I feel that I’ve only touched the surface of what Headway can do.  I’ve managed to set up a separate home page for this blog that has a mixture of text, blog posts and the sidebar.  Next up I’ll get to work on the sidebar, adding a newsletter sign-up box as well as some other links.

What Could Headway Improve?

Being a new theme, there are bound to be some teething problems.  The web site has a lot of information in the videos that show off the main features of Headway, but it doesn’t provide much else.  There is a users guide, but this is only available to people who have purchased the theme.  There’s also a forum where users can ask questions and share ideas.

I’d like to see Headway put up a FAQ section on their site where they can answer a lot of the questions people may ask.  They also need to explain the pricing a bit better.  I only wanted to buy the Personal option ($87) which enables me to use Headway on two websites.  The Developer option ($164) enables you to use it on multiple websites that your company owns or has developed.  The website doesn’t say this, but there is an option to upgrade from the Personal option to the Developer option.  This was important to me as I only wanted to test it out on one blog first.  Once I’m happy with it I’ll upgrade to the Developer option and use it on all my blogs.

The other thing is that the documentation can be brief in some areas.  As I’ve mentioned, I have very little programming knowledge, but I do have a good amount of WordPress experience.  I’ve found the documentation explains some things at a basic level, but sometimes assumes that the reader has a certain level of knowledge.

On the other hand, the forums are an excellent source of information, and I can see that the Headway team are active in the forums answering questions and suggesting solutions to problems.

Should You Buy Headway?

It depends!

If you’re new to blogging and have very little WordPress experience, you may find Headway a bit of a steep learning curve.  My advice to those people is to consider using a free theme for a few months whilst you learn how to blog and work out what you want your site to look like.  Then you can spend the money and buy Headway once you have a bit more knowledge.  Of course, if you’re new but have someone who can help you, buy it now!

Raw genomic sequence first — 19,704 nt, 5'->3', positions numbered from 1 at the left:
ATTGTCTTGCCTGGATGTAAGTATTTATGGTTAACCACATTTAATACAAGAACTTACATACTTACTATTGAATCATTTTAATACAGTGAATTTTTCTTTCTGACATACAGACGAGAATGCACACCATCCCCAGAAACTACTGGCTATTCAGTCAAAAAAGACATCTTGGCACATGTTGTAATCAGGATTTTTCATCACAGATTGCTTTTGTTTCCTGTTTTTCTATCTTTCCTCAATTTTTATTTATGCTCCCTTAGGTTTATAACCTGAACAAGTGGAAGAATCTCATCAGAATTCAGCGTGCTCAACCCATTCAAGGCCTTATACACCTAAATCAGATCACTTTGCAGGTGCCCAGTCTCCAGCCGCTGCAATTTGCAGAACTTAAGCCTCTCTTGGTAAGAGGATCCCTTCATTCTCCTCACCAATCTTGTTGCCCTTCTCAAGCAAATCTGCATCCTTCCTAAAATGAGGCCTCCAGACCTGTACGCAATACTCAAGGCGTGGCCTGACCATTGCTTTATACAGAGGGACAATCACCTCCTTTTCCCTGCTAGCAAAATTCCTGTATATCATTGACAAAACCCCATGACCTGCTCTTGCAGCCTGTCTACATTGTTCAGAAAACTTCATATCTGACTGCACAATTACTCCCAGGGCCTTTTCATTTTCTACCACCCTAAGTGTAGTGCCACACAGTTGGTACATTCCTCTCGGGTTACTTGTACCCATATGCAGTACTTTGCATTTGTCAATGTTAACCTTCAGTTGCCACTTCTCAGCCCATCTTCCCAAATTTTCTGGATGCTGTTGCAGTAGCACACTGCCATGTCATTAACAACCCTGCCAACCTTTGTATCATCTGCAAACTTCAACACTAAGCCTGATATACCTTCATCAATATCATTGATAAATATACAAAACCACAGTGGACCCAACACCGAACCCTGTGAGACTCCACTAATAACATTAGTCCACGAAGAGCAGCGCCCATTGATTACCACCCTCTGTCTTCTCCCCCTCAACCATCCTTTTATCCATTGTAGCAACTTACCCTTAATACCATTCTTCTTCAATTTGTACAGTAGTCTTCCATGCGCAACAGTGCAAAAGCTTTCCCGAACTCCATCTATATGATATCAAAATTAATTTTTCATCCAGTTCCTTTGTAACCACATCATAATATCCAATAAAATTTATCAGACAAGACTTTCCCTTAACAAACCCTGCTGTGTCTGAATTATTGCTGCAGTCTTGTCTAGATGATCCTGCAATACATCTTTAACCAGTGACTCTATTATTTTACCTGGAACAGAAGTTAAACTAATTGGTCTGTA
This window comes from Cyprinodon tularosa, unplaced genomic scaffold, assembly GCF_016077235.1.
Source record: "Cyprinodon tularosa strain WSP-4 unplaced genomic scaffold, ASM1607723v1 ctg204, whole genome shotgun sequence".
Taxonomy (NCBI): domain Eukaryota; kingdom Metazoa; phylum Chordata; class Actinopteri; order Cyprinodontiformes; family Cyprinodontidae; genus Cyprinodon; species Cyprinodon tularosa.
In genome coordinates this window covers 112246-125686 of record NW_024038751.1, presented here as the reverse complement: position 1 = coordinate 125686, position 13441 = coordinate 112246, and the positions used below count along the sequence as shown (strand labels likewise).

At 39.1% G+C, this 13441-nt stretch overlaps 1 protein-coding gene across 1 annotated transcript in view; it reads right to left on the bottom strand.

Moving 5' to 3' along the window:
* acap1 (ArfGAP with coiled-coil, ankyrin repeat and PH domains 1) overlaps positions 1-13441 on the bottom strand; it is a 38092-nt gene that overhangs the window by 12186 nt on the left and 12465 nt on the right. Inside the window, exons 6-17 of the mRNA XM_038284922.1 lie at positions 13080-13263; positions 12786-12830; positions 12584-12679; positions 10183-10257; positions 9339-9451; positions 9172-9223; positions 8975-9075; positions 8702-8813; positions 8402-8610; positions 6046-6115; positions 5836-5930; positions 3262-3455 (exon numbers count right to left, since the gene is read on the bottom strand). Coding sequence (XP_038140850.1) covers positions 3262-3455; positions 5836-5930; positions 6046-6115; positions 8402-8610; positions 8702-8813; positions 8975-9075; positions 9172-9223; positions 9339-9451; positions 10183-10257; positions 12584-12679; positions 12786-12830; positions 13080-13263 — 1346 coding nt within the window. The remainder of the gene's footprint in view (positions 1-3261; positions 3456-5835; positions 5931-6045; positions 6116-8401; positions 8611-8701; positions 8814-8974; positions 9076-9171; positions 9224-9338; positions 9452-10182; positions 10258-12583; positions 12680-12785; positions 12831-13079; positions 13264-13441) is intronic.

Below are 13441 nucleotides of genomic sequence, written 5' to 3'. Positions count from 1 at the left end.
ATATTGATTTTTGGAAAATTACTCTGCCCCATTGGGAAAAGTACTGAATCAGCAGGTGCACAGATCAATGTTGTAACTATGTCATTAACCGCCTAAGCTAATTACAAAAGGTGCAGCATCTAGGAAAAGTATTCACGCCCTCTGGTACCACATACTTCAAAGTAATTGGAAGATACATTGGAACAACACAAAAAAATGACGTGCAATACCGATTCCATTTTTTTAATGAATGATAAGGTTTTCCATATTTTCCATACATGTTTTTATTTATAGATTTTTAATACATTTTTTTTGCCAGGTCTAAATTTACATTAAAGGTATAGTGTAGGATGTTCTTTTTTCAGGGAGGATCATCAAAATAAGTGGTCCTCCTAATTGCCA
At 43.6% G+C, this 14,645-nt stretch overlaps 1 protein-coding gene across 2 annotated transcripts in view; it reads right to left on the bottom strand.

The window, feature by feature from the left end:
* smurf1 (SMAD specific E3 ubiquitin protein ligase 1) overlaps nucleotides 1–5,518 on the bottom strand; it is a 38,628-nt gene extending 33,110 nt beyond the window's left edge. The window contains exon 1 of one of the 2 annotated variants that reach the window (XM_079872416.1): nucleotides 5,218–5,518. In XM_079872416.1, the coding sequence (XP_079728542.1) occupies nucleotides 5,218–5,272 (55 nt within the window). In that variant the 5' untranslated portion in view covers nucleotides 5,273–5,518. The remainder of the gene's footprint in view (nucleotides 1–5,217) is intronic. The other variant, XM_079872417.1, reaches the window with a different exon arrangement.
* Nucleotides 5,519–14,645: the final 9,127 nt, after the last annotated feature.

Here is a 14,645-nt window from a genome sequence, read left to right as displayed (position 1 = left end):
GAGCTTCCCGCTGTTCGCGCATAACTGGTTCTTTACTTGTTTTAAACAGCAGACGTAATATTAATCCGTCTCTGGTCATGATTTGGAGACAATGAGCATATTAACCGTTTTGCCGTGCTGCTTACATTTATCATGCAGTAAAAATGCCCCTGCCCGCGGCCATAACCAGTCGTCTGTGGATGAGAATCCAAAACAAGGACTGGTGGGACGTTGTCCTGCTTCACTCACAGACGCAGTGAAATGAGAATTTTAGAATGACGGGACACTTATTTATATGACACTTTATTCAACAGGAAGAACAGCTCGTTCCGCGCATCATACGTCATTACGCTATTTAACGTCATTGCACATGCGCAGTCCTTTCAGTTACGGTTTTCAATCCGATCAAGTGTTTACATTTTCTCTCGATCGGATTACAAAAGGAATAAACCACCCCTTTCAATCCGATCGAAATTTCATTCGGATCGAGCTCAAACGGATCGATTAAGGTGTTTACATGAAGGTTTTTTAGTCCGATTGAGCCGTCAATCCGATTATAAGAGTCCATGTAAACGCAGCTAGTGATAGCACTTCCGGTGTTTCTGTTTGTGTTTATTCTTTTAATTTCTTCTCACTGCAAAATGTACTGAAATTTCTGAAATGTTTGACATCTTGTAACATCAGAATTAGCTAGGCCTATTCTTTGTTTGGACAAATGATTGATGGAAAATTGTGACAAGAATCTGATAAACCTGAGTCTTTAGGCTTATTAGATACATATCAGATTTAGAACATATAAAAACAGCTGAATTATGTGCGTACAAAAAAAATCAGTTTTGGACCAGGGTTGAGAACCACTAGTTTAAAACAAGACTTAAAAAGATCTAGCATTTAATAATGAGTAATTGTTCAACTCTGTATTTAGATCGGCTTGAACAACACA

For the rest of you who have some blogging experience, know your way around WordPress and are looking to improve the look and functionality of your site, Headway is a great option.  I can only compare it to the free themes I’ve been using, but I’ve found it’s certainly worth the money.

First impressions are very important and the Headway Theme has helped me improve the look of my blog so that it looks inviting to my visitors.

Over the coming weeks I’ll add some screenshots and video of Headway.

Where Can You Buy The Headway Theme?

You purchase from the Headway site – click the link below.

Headway Personal – $87

Headway Developer – $164

If you use Headway or have any questions about it, leave a comment below.


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About

Allan lives in Adelaide, South Australia with his wife and two boys. He is the founder of Blogger Business Plan and loves helping bloggers learn how to transform their blogs from hobbies into sustainable businesses.
When he's not blogging or working in his financial planning business, you'll find Allan playing guitar, reading or coaching his son's soccer team.

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One Response to Headway WordPress Theme Review Pt.1
  1. Headway Theme 1.5 Preview Video
    November 4, 2009 | 9:49 pm

    […] you're new here, you may want to subscribe to my RSS feed. Thanks for visiting!A few weeks ago I reviewed the Headway WordPress theme that I use on this blog.  At the time I mentioned that one of the […]